My Conceptualizations of CMEers' Selfhood/Self-Identity

Although the five contextual factors of complete-membership are listed in seemingly linear and mutually exclusive circumstances, they are essentially interrelated. Herein, I offer my conceptualizations of selfhood and identity to steer away from the rigid categorical boundaries. To recoil from modernity— which often ''associates with order, certainty, ..., [and] absolute truth'' (Sarup, 1996, p. 50)—I align my explications of identity/selfhood predominantly with postmodernity. Sarup (1996) iterates, ''Identity in postmodern thought is not a thing; the self is necessarily incomplete, unfinished—it is 'the subject in process''' (p. 47).

First and foremost, I argue that selfhood is not a private possession and self-identity does not remain fully under one's control. As we assume ourselves to be independent and self-assured individuals, we tend to claim full control over our identities. However, as Cavallaro (2001) cautions us, ''misinterpretation plays a central role in the construction of personal and collective identities: what we think we are is often a product of how our culture misrepresents us and of how we misrepresent ourselves'' (p. 47). In other words, we cannot escape from the fact that our identities are intersubjectively constructed and shaped by our culture and by our own percep-tions—sometimes accurately and sometimes not.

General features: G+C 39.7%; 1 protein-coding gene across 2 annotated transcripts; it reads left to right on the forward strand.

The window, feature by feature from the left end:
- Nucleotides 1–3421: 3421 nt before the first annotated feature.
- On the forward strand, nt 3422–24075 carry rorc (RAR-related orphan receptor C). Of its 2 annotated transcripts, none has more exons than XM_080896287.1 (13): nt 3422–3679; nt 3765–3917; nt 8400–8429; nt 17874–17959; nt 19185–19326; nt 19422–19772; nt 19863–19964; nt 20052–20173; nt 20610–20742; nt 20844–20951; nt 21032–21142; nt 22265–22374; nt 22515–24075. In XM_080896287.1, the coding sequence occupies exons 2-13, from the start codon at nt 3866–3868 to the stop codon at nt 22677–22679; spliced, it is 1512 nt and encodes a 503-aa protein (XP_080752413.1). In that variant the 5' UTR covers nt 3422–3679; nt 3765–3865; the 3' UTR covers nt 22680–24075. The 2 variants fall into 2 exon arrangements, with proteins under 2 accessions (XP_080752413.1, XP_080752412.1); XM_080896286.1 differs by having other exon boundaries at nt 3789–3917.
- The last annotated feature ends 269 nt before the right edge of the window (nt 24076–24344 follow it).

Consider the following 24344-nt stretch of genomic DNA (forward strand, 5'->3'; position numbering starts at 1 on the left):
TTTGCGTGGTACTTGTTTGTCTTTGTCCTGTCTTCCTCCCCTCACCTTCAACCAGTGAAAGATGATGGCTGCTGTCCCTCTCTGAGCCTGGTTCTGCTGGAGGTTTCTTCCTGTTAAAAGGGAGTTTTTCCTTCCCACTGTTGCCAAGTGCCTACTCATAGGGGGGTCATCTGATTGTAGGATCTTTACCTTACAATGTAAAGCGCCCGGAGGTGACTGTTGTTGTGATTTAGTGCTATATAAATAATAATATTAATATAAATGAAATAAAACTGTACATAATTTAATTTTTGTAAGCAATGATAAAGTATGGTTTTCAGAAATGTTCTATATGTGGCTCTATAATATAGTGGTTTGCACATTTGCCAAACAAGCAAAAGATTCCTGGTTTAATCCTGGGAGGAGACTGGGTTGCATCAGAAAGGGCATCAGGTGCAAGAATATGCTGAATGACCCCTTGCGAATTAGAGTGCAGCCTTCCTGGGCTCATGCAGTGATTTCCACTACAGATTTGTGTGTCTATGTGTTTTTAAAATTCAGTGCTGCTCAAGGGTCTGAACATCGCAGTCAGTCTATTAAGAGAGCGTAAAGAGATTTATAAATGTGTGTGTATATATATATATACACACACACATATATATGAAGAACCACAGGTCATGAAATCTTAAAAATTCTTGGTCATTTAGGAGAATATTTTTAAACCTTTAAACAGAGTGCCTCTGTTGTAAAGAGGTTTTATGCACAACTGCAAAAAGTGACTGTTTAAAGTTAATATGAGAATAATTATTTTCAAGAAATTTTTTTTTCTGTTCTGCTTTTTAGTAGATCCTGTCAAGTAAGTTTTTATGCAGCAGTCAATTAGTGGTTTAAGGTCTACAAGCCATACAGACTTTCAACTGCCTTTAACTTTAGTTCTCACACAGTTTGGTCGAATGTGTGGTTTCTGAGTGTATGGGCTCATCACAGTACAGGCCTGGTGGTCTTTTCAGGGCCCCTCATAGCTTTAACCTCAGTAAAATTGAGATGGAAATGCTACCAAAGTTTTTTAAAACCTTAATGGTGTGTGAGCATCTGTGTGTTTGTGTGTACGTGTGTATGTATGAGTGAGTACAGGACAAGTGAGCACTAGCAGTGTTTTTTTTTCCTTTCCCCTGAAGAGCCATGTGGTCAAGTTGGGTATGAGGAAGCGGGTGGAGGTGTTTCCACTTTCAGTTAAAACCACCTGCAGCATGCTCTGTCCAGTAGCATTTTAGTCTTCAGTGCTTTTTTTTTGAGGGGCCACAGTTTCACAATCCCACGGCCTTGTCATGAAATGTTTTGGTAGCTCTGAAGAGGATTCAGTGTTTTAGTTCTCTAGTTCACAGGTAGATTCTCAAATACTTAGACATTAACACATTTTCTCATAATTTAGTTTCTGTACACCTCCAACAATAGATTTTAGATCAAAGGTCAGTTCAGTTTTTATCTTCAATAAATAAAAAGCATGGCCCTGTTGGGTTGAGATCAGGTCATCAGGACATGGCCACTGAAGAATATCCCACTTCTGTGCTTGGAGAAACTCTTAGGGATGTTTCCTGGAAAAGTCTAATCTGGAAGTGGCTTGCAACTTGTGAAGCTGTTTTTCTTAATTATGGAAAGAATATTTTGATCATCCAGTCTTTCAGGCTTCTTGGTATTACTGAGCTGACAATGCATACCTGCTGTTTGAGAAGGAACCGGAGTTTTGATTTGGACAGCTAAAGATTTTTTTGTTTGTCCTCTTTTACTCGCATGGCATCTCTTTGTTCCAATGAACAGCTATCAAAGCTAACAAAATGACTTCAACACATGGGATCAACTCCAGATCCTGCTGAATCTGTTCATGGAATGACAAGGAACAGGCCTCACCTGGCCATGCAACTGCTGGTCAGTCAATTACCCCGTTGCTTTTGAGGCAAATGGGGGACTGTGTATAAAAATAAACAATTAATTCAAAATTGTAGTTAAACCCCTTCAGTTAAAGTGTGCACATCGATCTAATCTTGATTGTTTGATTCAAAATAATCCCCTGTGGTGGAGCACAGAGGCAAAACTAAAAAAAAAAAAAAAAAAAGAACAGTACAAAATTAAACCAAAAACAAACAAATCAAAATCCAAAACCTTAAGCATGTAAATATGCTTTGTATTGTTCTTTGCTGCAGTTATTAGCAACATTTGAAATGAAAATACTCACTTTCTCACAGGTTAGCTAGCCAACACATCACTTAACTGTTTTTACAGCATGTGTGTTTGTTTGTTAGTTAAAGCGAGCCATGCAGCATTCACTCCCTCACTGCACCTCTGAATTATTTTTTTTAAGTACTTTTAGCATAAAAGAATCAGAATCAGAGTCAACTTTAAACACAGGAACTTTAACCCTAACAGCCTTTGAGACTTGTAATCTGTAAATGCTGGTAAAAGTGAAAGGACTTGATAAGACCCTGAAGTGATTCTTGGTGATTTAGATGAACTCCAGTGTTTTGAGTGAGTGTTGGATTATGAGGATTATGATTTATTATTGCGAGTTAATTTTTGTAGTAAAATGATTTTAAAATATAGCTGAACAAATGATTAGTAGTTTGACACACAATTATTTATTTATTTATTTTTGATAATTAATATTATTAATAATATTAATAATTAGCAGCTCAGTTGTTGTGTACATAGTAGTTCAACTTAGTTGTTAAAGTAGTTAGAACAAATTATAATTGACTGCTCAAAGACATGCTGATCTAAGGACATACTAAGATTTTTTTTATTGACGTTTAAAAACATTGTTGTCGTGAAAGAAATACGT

In addition to the intersubjective and potentially misrepresented features, my other conceptualization of selfhood/self-identity defends that selfhood/self-identity should be relocated from the central position. Stemming from Ancient Greek philosophies, Cartesian dualism and idealism claim that self is the center of the knowing act, the originator of meaning, and is associated with human powers (Cavallaro, 2001; McKerrow, 1993). Moving away from the Cartesian dualism and Idealism, Cavallaro preludes a different positionality of self in

postmodernity, which echoes with (Cavallaro, 2001) proclamation that self is not "a center'' (p. 25). Kiesinger (2002) also opines in her description of the narrative framework that "we [need to] step away from our story and hold it before us as a text for study'' (p. 108, emphasis added). With the analogy between self and text, deconstructing the text in narrative, hence, is germane to the deconstruction of the self. Such deconstruction not only permits fragmentation of self in postmodernity but also removes the self from the center locus. Similar to the views from Derrida and Keisinger, McKerrow (1993) argues for the displacement of subject/self, because the decentered subject/ self allows intersubjectivity to thrive and flourish.

Significantly informed by postmodern thoughts, I theorize CMEer's identity/subjectivity as intersubjective, dynamic, decentered, and in flux. The conceptualizations of selfhood in tandem with the five contextual factors of a researcher's complete-membership render my conviction that being a complete member is not a fixed or static position; rather, it is conditional, contextual, and mutable. Sarup (1996) supportively claims,"[I]dentity is a process; it is heterogeneous" (p. xvi). Hence, a researcher's complete-membership is fluid and is not simply predicated upon his or her avowed ontological status of being; such membership is influenced by the epistemological intimacy among researchers and the researched under the interrelated conditions of identity historicity, institutional memory, situational (inter)subjectivity, consensual membership, and symbolic codes.